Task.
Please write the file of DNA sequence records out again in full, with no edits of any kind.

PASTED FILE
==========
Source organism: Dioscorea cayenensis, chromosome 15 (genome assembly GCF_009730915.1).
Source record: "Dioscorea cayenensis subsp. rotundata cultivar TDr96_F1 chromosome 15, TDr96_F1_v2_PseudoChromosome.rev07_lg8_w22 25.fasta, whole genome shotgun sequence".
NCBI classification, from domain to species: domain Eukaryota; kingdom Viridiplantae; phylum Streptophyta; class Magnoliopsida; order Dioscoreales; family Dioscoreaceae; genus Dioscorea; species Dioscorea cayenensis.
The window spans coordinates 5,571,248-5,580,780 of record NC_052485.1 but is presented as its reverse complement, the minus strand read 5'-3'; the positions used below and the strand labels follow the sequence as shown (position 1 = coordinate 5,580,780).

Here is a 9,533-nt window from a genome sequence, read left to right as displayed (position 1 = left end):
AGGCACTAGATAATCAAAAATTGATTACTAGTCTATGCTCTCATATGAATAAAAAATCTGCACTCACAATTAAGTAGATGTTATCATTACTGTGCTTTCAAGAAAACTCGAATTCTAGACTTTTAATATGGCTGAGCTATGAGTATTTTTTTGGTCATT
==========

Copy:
Source organism: Dioscorea cayenensis, chromosome 15 (genome assembly GCF_009730915.1).
Source record: "Dioscorea cayenensis subsp. rotundata cultivar TDr96_F1 chromosome 15, TDr96_F1_v2_PseudoChromosome.rev07_lg8_w22 25.fasta, whole genome shotgun sequence".
NCBI classification, from domain to species: domain Eukaryota; kingdom Viridiplantae; phylum Streptophyta; class Magnoliopsida; order Dioscoreales; family Dioscoreaceae; genus Dioscorea; species Dioscorea cayenensis.
The window spans coordinates 5,571,248-5,580,780 of record NC_052485.1 but is presented as its reverse complement, the minus strand read 5'-3'; the positions used below and the strand labels follow the sequence as shown (position 1 = coordinate 5,580,780).

Here is a 9,533-nt window from a genome sequence, read left to right as displayed (position 1 = left end):
AGGCACTAGATAATCAAAAATTGATTACTAGTCTATGCTCTCATATGAATAAAAAATCTGCACTCACAATTAAGTAGATGTTATCATTACTGTGCTTTCAAGAAAACTCGAATTCTAGACTTTTAATATGGCTGAGCTATGAGTATTTTTTTGGTCATT